The financial website WalletHub recently released its 2018 list of the Best & Worst States to Retire…and Colorado ranked right up there, as number two. Top honors went to Florida.
What does the Sunshine State have that Colorado doesn’t, besides sandy beaches, Disney World and the Golden Girls? Less than you think.
Colorado has a lot going for it, even for retirees. That’s right, Wallethub. There are at least ten factors that you failed to take into account that would have easily vaulted us into the number-one spot. Put in your hearing aids, and listen up.
10. More Sun
You might have heard a little something about Colorado boasting 300-plus days of sunshine? Yeah, that was actually crap. Colorado has only about half that; according to the National Climatic Data Center, Colorado has 136 days of clear and sunny weather per year, while Florida only gets about 101. Soak up that vitamin D, folks, but don’t forget the sunscreen. Novelty visors that say “Life Begins at Retirement” optional.
9. A Lot Less Stucco
If you’ve ever lived in California or anywhere in the Southwest (and chances that this is the case are decent if you now live in Denver as a transplant), you’re all too familiar with stucco. It’s cheap, it’s relatively easily replaceable, and it’s the primary construction element of what passes for Florida architecture. Every house is stucco, and every neighborhood chooses its shade of beige with which to paint said stucco. It’s soul-killing, but so economical.
Colorado has had its share of floods (and other disasters), but those were epic-level events. (We call them hundred-year-floods for a reason.) Florida's coastline, on the other hand, will flood — and it’s not a question of if, but when. The reason that people move to Florida is, by and large, the water and the beaches. But living by the water and the beaches means flood risk. And anywhere that’s worth living in Florida is by a beach. Not so for Colorado, especially Denver. Water goes downhill, which means Kansas had better keep an eye on its basements.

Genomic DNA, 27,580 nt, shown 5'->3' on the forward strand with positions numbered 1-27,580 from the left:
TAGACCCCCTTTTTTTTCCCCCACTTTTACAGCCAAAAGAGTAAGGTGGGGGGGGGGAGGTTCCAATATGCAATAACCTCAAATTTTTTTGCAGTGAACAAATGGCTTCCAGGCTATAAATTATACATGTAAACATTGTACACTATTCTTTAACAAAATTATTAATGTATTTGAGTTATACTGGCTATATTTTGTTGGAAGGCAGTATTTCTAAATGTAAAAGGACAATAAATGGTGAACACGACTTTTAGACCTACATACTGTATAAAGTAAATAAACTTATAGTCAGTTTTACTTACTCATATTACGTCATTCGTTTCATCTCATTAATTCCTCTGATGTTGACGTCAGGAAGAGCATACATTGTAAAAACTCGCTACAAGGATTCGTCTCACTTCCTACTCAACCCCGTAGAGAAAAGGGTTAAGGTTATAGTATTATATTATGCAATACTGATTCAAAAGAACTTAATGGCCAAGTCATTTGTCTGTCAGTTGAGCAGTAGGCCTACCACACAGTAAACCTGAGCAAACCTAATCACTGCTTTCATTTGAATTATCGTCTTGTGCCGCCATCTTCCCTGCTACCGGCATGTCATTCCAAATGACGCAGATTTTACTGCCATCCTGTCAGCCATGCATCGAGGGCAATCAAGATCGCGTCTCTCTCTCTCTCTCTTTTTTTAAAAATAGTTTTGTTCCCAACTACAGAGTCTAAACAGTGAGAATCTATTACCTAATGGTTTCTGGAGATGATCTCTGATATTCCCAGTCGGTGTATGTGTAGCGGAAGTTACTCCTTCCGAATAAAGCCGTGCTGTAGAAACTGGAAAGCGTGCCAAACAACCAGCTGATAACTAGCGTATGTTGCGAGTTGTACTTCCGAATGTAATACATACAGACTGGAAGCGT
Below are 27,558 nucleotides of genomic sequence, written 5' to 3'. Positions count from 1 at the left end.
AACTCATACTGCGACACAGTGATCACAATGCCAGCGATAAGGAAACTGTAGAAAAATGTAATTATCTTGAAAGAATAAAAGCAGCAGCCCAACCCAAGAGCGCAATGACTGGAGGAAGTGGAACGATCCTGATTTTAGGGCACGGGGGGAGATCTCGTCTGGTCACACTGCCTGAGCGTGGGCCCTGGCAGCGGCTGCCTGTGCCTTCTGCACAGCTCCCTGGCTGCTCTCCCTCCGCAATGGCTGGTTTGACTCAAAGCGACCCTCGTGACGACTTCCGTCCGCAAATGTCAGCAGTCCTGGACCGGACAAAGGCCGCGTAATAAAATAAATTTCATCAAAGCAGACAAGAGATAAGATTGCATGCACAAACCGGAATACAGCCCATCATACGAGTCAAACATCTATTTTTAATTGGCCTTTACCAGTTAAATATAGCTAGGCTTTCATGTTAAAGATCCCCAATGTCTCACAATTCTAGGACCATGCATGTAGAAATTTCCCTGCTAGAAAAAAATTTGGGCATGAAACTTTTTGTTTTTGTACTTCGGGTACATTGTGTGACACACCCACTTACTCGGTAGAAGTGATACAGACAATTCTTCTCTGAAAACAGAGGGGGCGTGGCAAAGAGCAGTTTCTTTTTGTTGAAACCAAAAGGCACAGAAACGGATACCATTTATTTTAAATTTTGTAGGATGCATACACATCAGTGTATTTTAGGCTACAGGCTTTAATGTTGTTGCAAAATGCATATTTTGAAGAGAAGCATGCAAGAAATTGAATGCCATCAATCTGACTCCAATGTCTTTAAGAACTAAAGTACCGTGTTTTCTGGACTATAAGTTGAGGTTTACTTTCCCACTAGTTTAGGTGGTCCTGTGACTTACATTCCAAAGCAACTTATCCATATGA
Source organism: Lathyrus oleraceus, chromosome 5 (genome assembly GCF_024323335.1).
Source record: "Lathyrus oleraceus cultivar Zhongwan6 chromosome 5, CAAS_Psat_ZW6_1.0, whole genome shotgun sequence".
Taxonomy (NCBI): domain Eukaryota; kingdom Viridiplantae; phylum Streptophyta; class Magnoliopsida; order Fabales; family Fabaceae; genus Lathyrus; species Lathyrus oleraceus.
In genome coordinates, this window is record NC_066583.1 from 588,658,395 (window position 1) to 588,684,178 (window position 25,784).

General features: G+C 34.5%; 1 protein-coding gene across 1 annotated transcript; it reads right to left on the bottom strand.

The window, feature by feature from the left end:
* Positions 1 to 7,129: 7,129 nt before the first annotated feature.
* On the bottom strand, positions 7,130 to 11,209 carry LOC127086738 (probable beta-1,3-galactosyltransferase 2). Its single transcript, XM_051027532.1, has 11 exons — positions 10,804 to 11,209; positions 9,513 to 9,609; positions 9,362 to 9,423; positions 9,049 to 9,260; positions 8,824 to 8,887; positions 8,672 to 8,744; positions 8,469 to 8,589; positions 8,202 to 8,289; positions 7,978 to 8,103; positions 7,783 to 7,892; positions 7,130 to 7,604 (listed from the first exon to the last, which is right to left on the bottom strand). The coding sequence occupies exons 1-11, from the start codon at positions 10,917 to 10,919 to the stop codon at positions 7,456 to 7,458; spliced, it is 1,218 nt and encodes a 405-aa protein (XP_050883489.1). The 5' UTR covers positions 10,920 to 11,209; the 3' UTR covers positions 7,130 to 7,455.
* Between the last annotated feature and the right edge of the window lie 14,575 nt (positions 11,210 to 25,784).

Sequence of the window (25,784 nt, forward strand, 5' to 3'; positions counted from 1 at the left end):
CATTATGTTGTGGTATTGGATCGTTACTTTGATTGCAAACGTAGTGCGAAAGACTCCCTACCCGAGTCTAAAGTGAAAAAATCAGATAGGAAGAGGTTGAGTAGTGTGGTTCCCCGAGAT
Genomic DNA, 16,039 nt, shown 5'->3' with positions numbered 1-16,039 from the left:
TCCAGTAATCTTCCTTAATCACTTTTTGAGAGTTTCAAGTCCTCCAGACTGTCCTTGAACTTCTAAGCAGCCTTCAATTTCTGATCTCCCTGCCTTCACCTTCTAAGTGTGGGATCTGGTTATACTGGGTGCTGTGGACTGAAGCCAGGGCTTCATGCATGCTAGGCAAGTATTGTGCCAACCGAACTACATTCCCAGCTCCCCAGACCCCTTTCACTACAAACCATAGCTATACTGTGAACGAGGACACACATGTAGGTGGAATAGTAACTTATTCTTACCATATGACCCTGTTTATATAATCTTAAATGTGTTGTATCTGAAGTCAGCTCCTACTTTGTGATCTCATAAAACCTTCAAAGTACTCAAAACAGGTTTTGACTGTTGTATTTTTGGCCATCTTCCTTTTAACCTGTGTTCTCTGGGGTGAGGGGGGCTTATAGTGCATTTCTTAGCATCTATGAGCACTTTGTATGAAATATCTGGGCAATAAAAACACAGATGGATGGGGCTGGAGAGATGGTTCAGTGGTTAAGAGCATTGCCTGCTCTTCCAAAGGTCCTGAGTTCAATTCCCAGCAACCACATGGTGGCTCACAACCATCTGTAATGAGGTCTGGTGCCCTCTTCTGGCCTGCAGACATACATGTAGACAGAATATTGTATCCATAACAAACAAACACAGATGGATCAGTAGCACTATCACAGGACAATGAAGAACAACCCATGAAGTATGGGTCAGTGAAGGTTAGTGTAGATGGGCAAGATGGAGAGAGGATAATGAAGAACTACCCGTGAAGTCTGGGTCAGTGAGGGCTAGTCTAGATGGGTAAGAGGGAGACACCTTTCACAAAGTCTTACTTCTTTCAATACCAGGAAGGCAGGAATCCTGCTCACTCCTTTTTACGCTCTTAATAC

Big honking roaches. It’s like the apocalypse, except you’re still trying to keep your clothes clean and you’re not scavenging for canned goods. You can call them palmetto bugs, Florida, but a roach by any other name still squicks everyone out.
Florida’s politics are seriously effed up, and have been for a long time, at least since the 2000 elections. Colorado is a nice, complex purple. We may not agree on everything, but we’re thinking about things. We’re considering stuff. We try new things, like legalized marijuana, and we don’t like crazy shit like hanging chads or supporting Trump for president. Not as a state, anyway. And Marco Rubio? Show us your hands again, Marco.
There’s a reason that medical marijuana was the foot in the door for the recreational stuff — because it works, and it’s important. And people from all over the world have discovered that THC is solid help for a lot of conditions that mainly affect the elderly. Reducing the hassle required to get some marijuana for your vape so that you reduce pain or help make a condition a little less awful? Priceless.
4. 100 Percent Fewer Alligator and Shark Attacks
When was the last time that someone fell victim to one of these long-jawed swamp monsters in Colorado? Never happened. When was the last time it happened to someone in Florida? Less than two years ago. And there were more than thirty shark attacks in Florida in 2017. How many in Colorado? Zero. The closest we come to shark terror in Colorado is having to endure those Sharknado sequels — but that’s a pain that’s universal.
3. Rick Scott
Florida has elected Rick Scott to the governorship twice and may elect him to the Senate this November (Scott hasn’t officially decided to run; he has until May 4 to meet the filing deadline). Aside from looking way too much like a grinning skeleton, Scott has a lot in his past with which Floridians should take issue but so far have chosen to ignore. He was forced to resign as CEO of the for-profit health-care company that he helped to found because of rampant Medicare fraud. And speaking of Medicare fraud, Scott has flip-flopped on his position on Medicare expansion at least three times since 2012. He’s a climate-change denier in a state where climate change will have immediate and disastrous effects. Despite clear evidence to the contrary, Scott remains popular in Florida. Of course, we have the invisible Cory Gardner until 2021, but his approval rating is dismal, so at least we can boast that Colorado doesn’t like him much.
Florida has them. Colorado does not. Florida has to occasionally nail plywood over its many windows. Colorado opens the window to let in the breeze. Florida’s weathercasters get thrown around by gale-force winds. Colorado weathercasters just stand in the back yard and talk about snow totals at the resorts (and on patios).
Denver traffic isn’t great, but it’s a damn sight better than the traffic in major metropolitan areas in Florida, probably because all those retirees…wait. Never mind. Forget this entire list. Colorado is fine being number two. Maybe we should be number six, or number 26. Keep moving to Florida, older folks. Nothing to see here.
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